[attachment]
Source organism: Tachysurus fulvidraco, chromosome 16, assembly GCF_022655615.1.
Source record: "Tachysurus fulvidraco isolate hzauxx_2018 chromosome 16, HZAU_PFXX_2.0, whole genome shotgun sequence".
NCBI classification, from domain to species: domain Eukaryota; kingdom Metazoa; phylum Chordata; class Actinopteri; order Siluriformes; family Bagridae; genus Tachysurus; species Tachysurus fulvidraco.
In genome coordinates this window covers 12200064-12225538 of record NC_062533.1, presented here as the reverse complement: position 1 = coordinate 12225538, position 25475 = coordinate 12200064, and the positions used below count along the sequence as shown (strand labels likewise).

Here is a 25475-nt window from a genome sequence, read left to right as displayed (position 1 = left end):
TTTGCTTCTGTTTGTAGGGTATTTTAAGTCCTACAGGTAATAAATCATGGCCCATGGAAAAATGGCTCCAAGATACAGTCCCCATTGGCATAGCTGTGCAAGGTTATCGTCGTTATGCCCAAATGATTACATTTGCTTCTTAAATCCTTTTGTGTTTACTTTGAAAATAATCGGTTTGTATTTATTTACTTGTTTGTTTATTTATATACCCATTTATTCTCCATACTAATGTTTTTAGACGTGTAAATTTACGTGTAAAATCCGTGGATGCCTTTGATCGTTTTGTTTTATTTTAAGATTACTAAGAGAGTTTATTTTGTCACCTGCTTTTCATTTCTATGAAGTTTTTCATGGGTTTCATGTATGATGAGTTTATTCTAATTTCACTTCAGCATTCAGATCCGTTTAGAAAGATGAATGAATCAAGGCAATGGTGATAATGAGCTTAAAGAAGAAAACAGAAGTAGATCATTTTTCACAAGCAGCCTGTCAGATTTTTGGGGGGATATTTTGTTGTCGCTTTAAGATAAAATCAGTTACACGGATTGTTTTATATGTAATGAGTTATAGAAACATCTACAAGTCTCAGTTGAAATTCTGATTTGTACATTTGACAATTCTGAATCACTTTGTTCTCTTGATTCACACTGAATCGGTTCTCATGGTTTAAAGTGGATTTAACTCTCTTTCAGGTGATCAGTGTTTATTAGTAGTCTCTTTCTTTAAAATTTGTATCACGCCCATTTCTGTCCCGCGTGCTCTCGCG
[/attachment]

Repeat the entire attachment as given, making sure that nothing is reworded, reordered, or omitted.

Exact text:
Source organism: Tachysurus fulvidraco, chromosome 16, assembly GCF_022655615.1.
Source record: "Tachysurus fulvidraco isolate hzauxx_2018 chromosome 16, HZAU_PFXX_2.0, whole genome shotgun sequence".
NCBI classification, from domain to species: domain Eukaryota; kingdom Metazoa; phylum Chordata; class Actinopteri; order Siluriformes; family Bagridae; genus Tachysurus; species Tachysurus fulvidraco.
In genome coordinates this window covers 12200064-12225538 of record NC_062533.1, presented here as the reverse complement: position 1 = coordinate 12225538, position 25475 = coordinate 12200064, and the positions used below count along the sequence as shown (strand labels likewise).

Here is a 25475-nt window from a genome sequence, read left to right as displayed (position 1 = left end):
TTTGCTTCTGTTTGTAGGGTATTTTAAGTCCTACAGGTAATAAATCATGGCCCATGGAAAAATGGCTCCAAGATACAGTCCCCATTGGCATAGCTGTGCAAGGTTATCGTCGTTATGCCCAAATGATTACATTTGCTTCTTAAATCCTTTTGTGTTTACTTTGAAAATAATCGGTTTGTATTTATTTACTTGTTTGTTTATTTATATACCCATTTATTCTCCATACTAATGTTTTTAGACGTGTAAATTTACGTGTAAAATCCGTGGATGCCTTTGATCGTTTTGTTTTATTTTAAGATTACTAAGAGAGTTTATTTTGTCACCTGCTTTTCATTTCTATGAAGTTTTTCATGGGTTTCATGTATGATGAGTTTATTCTAATTTCACTTCAGCATTCAGATCCGTTTAGAAAGATGAATGAATCAAGGCAATGGTGATAATGAGCTTAAAGAAGAAAACAGAAGTAGATCATTTTTCACAAGCAGCCTGTCAGATTTTTGGGGGGATATTTTGTTGTCGCTTTAAGATAAAATCAGTTACACGGATTGTTTTATATGTAATGAGTTATAGAAACATCTACAAGTCTCAGTTGAAATTCTGATTTGTACATTTGACAATTCTGAATCACTTTGTTCTCTTGATTCACACTGAATCGGTTCTCATGGTTTAAAGTGGATTTAACTCTCTTTCAGGTGATCAGTGTTTATTAGTAGTCTCTTTCTTTAAAATTTGTATCACGCCCATTTCTGTCCCGCGTGCTCTCGCG